The image of the baseball throwing is a direct example of a surface aesthetic of authenticity being deployed in the service of manipulation and falsehood. Like Didion’s description of the child in Haight-Ashbury, or the New York press conjuring the image of sexual violence, it is pure aesthetic with no substance. Michael Dukakis’s campaign staff hope that the image of him throwing a baseball will transmit his presidential qualities in a post-symbolic manner: not only is he tough, a leader, and someone that you can “have a beer with” (Didion, Political Fictions 753), but this show of the supposedly authentic establishes him, in the words of Time magazine, as someone who might “‘go beyond the pedestrian promise of ‘good jobs at good wages’ to give voice to a new Democratic vision’” (Didion, Political Fictions 755). Images here communicate the idea of the authentic, going beyond basic symbolism (“‘good jobs at good wages”’) and endowing events, narratives and individuals with a pervasive sense of authority (“‘a new Democratic vision’”).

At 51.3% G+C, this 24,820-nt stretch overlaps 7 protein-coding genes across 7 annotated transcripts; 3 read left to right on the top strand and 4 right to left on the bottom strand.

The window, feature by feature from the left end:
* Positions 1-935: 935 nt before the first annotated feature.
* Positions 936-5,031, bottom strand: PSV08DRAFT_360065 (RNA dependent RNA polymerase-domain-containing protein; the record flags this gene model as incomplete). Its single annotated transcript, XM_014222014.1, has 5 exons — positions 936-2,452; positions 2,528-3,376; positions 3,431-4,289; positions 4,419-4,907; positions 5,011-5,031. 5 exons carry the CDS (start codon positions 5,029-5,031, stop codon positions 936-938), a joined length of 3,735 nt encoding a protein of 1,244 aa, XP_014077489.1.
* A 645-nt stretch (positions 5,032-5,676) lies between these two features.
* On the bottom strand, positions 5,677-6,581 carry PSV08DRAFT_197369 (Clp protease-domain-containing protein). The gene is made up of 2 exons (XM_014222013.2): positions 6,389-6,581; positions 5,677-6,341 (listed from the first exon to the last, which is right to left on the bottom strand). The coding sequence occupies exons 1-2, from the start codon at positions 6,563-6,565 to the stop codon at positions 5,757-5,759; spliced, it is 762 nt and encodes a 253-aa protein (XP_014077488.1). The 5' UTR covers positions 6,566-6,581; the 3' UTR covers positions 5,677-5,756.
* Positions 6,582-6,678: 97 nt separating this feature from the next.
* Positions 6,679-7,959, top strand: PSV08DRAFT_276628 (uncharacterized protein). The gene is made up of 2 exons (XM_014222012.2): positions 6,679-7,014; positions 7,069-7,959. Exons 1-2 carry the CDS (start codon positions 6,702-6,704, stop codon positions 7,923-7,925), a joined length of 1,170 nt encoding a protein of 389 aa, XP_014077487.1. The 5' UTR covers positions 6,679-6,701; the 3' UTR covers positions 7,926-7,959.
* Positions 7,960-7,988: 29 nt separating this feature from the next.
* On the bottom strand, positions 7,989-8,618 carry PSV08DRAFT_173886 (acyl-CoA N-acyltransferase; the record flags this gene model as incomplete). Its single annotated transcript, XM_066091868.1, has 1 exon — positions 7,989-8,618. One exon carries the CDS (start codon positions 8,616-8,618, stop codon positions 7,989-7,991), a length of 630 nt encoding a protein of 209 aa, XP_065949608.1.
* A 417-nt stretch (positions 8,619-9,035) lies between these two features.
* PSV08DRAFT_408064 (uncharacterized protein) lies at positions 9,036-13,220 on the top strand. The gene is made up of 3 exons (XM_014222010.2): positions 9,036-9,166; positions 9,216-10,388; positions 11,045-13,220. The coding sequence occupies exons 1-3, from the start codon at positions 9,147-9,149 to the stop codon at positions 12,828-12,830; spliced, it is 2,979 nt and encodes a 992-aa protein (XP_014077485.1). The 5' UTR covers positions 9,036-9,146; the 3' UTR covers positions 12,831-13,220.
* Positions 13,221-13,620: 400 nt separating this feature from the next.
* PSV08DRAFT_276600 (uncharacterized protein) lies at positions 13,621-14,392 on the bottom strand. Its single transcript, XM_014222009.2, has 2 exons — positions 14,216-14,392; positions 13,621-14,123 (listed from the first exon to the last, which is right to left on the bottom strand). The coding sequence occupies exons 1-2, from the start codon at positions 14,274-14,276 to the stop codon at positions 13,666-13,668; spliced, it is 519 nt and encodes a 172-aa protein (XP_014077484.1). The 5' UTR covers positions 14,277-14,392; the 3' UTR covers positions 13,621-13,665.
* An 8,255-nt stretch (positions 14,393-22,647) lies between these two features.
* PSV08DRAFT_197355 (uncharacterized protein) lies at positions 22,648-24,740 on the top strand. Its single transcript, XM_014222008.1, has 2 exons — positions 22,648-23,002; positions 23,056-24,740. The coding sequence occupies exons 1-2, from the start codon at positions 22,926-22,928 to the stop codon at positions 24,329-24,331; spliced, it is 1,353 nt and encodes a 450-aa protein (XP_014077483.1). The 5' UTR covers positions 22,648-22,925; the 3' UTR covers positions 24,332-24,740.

It is interesting that Didion chooses the press as the subject of two of her most effective pieces in exposing the deployment of hollow aesthetic conceptions of authenticity. It suggests that, although literature can play a role in promoting false narratives by endowing them with the aesthetic sense of authenticity, it is also possible to put this right, or at least provide a viable counterpoint through literature. In both “New York: Sentimental Journeys” and “Insider Baseball,” Didion clarifies and debunks the dominance of the emblem and the image, revealing the truth behind them just as she herself deployed them in “Slouching Towards Bethlehem” and The White Album. But while she abandons the technique of conjuring the wholly dominant image and emblemizing in order to claim authenticity, she does use similar techniques towards a different end.
To clarify this point, I return to Louis Menand’s essay: